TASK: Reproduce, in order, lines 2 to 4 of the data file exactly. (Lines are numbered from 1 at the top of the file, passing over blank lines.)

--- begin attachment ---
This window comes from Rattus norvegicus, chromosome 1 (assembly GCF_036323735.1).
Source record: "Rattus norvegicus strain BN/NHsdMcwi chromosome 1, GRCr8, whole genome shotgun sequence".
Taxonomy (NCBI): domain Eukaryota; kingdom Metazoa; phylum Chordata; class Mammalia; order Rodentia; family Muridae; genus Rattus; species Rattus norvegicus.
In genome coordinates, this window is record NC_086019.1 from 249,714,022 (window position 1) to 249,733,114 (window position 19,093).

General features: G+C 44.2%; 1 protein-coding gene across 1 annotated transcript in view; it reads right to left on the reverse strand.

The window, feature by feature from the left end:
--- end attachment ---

Source record: "Rattus norvegicus strain BN/NHsdMcwi chromosome 1, GRCr8, whole genome shotgun sequence".
Taxonomy (NCBI): domain Eukaryota; kingdom Metazoa; phylum Chordata; class Mammalia; order Rodentia; family Muridae; genus Rattus; species Rattus norvegicus.
In genome coordinates, this window is record NC_086019.1 from 249,714,022 (window position 1) to 249,733,114 (window position 19,093).